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Areas of Intervention

Business and Human Rights Campaign

Areas of Intervention

“In 2006 the Managing Director of Paladin Energy Ltd John Borshoff said, "Australia and Canada have become overly sophisticated ... There's been an over-compensation in terms of thinking about environmental issues and social issues”, forcing companies like Paladin into Africa”. Melbourne Sun Herald, 3rd April, 2006.

Multinational Corporations (MNCs) maintain economic and political power, which often is used to gain influence but also violate rights of societies in the third-world countries including Malawi. These often exploit local labor, violate and undermine local policy and legal frameworks; use double but exploitative standards across different countries and their operations disturb livelihoods of indigenous communities without regard to their civil political and cultural rights. In the pursuit for profits some MNCs leave local communities with the burden of social and environmental damage and wastes.

Western and Chinese companies have ranked Sub-Sahara Africa as a top destination, arguing that the region is in tandem with good governance principles. The reality on the ground however is different; most Sub-Sahara African countries score poorly on the governance and rule of law index and the enforcement of legal and policy frameworks is almost non-existent. It is therefore important that the industry, Government officials and CSOs in the region are all aware of the UN Guiding Principles on Business and Human Rights and the OECD Guidelines on Multi-National Enterprises.

It’s in that light that CFJ is at the core of debates on Business and Human Rights at a community, national, regional and international level to ensure that FDI furthers the realization of principles of equity, participation, empowerment, non-discrimination, accountability, transparency, rule of law and environmental sustainability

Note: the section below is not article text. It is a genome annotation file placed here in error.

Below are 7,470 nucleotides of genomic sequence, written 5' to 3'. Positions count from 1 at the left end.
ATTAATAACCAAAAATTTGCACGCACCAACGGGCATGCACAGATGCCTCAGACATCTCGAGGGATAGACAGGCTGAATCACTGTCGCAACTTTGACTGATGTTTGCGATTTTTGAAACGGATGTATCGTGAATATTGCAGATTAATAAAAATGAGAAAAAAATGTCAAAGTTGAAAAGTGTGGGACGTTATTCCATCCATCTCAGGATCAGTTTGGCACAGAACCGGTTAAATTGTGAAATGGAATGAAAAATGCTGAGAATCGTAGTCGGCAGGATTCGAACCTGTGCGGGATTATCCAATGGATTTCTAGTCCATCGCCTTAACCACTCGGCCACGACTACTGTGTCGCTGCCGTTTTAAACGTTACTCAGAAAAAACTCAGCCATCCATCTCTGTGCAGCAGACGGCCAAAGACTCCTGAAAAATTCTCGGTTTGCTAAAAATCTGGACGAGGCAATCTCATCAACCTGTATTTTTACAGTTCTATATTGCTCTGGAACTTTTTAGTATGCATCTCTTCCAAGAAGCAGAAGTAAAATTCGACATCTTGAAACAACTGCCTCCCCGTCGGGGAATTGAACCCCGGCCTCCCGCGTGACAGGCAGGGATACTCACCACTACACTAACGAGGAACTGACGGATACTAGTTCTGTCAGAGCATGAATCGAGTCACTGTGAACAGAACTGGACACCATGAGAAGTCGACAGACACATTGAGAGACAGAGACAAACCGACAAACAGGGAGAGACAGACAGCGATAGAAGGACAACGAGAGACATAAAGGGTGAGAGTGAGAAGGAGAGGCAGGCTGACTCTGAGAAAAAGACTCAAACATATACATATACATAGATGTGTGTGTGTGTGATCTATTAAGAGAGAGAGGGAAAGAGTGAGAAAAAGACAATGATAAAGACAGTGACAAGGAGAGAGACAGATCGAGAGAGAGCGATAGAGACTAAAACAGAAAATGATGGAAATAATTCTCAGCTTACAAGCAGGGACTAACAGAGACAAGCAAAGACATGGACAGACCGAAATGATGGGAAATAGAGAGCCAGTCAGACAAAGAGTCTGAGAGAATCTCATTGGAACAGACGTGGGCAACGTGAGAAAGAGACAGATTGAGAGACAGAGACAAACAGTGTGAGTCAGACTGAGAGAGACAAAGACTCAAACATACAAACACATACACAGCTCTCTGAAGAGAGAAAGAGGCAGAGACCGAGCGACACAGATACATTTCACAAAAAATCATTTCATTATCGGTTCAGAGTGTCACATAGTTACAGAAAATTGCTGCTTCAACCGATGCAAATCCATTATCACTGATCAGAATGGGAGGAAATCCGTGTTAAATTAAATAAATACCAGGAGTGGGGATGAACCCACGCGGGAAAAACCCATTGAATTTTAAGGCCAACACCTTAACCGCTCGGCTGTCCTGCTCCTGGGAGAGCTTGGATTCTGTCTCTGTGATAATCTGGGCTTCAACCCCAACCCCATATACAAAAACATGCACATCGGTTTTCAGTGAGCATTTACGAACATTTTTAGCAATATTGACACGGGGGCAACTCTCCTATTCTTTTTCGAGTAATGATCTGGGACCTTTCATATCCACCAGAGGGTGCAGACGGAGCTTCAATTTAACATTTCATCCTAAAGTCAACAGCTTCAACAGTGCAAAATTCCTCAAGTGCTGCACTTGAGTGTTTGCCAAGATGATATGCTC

Way of implementation

CFJ will work within the framework of the UN’s Business and Human Right’s to advocate for;

  1. (a) State duty to Protect,

  2. (b) Corporate Responsibility to Respect and

  3. (C) Access to remedy for victims of Corporate mal-practice.

CFJ's Will

Create awareness of the UN Guiding principles on Business and Human Rights at the community, and nation level and contribute to regional and international debates; Hold multi-stake holder round-table discussions in how different key players can work together to foster the realization of the UN guiding principles on Business and Human Rights;  Conduct Research and produce human rights country portals as benchmarks for MNCs, Government and CSOs to utilize in advancing best practice; and  Network with international institutions and other key players involved the human rights and business discourse.